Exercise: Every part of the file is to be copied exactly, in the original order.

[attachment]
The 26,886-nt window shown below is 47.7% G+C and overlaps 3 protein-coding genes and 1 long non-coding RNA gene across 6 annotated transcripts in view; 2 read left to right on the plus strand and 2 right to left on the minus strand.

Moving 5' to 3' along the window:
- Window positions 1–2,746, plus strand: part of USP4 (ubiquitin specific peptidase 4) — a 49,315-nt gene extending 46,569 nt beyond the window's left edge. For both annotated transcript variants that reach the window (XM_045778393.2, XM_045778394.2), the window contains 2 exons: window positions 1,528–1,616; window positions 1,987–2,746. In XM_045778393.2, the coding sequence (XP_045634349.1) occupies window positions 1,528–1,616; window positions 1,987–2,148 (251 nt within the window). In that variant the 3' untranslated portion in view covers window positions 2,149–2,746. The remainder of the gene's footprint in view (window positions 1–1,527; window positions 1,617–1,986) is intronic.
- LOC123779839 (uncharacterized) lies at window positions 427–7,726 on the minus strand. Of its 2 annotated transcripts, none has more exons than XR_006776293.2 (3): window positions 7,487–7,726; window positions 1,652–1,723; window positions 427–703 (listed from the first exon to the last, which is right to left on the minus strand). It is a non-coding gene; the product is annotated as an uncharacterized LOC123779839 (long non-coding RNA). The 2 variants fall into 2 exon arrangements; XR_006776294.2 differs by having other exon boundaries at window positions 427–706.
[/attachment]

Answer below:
The 26,886-nt window shown below is 47.7% G+C and overlaps 3 protein-coding genes and 1 long non-coding RNA gene across 6 annotated transcripts in view; 2 read left to right on the plus strand and 2 right to left on the minus strand.

Moving 5' to 3' along the window:
- Window positions 1–2,746, plus strand: part of USP4 (ubiquitin specific peptidase 4) — a 49,315-nt gene extending 46,569 nt beyond the window's left edge. For both annotated transcript variants that reach the window (XM_045778393.2, XM_045778394.2), the window contains 2 exons: window positions 1,528–1,616; window positions 1,987–2,746. In XM_045778393.2, the coding sequence (XP_045634349.1) occupies window positions 1,528–1,616; window positions 1,987–2,148 (251 nt within the window). In that variant the 3' untranslated portion in view covers window positions 2,149–2,746. The remainder of the gene's footprint in view (window positions 1–1,527; window positions 1,617–1,986) is intronic.
- LOC123779839 (uncharacterized) lies at window positions 427–7,726 on the minus strand. Of its 2 annotated transcripts, none has more exons than XR_006776293.2 (3): window positions 7,487–7,726; window positions 1,652–1,723; window positions 427–703 (listed from the first exon to the last, which is right to left on the minus strand). It is a non-coding gene; the product is annotated as an uncharacterized LOC123779839 (long non-coding RNA). The 2 variants fall into 2 exon arrangements; XR_006776294.2 differs by having other exon boundaries at window positions 427–706.